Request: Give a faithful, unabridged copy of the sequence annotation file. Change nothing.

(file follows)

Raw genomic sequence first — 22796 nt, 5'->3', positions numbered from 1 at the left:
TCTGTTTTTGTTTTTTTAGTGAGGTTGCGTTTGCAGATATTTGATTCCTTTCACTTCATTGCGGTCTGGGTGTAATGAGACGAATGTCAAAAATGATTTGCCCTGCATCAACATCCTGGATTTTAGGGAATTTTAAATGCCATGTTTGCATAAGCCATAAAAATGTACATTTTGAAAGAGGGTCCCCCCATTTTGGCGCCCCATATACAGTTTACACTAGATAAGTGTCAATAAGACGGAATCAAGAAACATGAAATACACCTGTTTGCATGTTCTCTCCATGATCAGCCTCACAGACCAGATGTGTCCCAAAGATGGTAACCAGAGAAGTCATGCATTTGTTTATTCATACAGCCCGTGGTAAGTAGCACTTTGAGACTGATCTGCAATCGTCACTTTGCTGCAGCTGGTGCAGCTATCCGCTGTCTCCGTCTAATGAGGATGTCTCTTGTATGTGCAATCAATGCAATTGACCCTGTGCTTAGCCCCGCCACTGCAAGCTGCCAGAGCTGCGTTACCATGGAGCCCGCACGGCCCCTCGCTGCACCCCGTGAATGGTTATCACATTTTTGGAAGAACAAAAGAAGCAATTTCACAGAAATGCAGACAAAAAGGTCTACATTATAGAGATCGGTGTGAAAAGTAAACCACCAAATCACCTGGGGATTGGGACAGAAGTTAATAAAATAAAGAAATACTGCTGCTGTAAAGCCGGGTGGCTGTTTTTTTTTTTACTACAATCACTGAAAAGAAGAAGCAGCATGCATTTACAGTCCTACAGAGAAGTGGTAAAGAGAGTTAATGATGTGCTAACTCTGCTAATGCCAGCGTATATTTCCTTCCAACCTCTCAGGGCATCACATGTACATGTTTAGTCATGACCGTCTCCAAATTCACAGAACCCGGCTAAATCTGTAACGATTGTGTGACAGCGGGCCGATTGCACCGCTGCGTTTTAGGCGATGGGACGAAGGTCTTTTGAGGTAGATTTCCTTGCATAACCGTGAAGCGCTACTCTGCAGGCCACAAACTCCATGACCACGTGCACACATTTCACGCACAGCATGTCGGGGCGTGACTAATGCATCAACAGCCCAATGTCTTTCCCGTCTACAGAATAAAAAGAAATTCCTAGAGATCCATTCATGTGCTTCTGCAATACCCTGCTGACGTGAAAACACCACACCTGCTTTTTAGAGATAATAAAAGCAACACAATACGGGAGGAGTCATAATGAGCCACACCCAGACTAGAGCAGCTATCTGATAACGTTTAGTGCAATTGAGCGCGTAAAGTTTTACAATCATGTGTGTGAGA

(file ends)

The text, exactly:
Raw genomic sequence first — 22796 nt, 5'->3', positions numbered from 1 at the left:
TCTGTTTTTGTTTTTTTAGTGAGGTTGCGTTTGCAGATATTTGATTCCTTTCACTTCATTGCGGTCTGGGTGTAATGAGACGAATGTCAAAAATGATTTGCCCTGCATCAACATCCTGGATTTTAGGGAATTTTAAATGCCATGTTTGCATAAGCCATAAAAATGTACATTTTGAAAGAGGGTCCCCCCATTTTGGCGCCCCATATACAGTTTACACTAGATAAGTGTCAATAAGACGGAATCAAGAAACATGAAATACACCTGTTTGCATGTTCTCTCCATGATCAGCCTCACAGACCAGATGTGTCCCAAAGATGGTAACCAGAGAAGTCATGCATTTGTTTATTCATACAGCCCGTGGTAAGTAGCACTTTGAGACTGATCTGCAATCGTCACTTTGCTGCAGCTGGTGCAGCTATCCGCTGTCTCCGTCTAATGAGGATGTCTCTTGTATGTGCAATCAATGCAATTGACCCTGTGCTTAGCCCCGCCACTGCAAGCTGCCAGAGCTGCGTTACCATGGAGCCCGCACGGCCCCTCGCTGCACCCCGTGAATGGTTATCACATTTTTGGAAGAACAAAAGAAGCAATTTCACAGAAATGCAGACAAAAAGGTCTACATTATAGAGATCGGTGTGAAAAGTAAACCACCAAATCACCTGGGGATTGGGACAGAAGTTAATAAAATAAAGAAATACTGCTGCTGTAAAGCCGGGTGGCTGTTTTTTTTTTTACTACAATCACTGAAAAGAAGAAGCAGCATGCATTTACAGTCCTACAGAGAAGTGGTAAAGAGAGTTAATGATGTGCTAACTCTGCTAATGCCAGCGTATATTTCCTTCCAACCTCTCAGGGCATCACATGTACATGTTTAGTCATGACCGTCTCCAAATTCACAGAACCCGGCTAAATCTGTAACGATTGTGTGACAGCGGGCCGATTGCACCGCTGCGTTTTAGGCGATGGGACGAAGGTCTTTTGAGGTAGATTTCCTTGCATAACCGTGAAGCGCTACTCTGCAGGCCACAAACTCCATGACCACGTGCACACATTTCACGCACAGCATGTCGGGGCGTGACTAATGCATCAACAGCCCAATGTCTTTCCCGTCTACAGAATAAAAAGAAATTCCTAGAGATCCATTCATGTGCTTCTGCAATACCCTGCTGACGTGAAAACACCACACCTGCTTTTTAGAGATAATAAAAGCAACACAATACGGGAGGAGTCATAATGAGCCACACCCAGACTAGAGCAGCTATCTGATAACGTTTAGTGCAATTGAGCGCGTAAAGTTTTACAATCATGTGTGTGAGA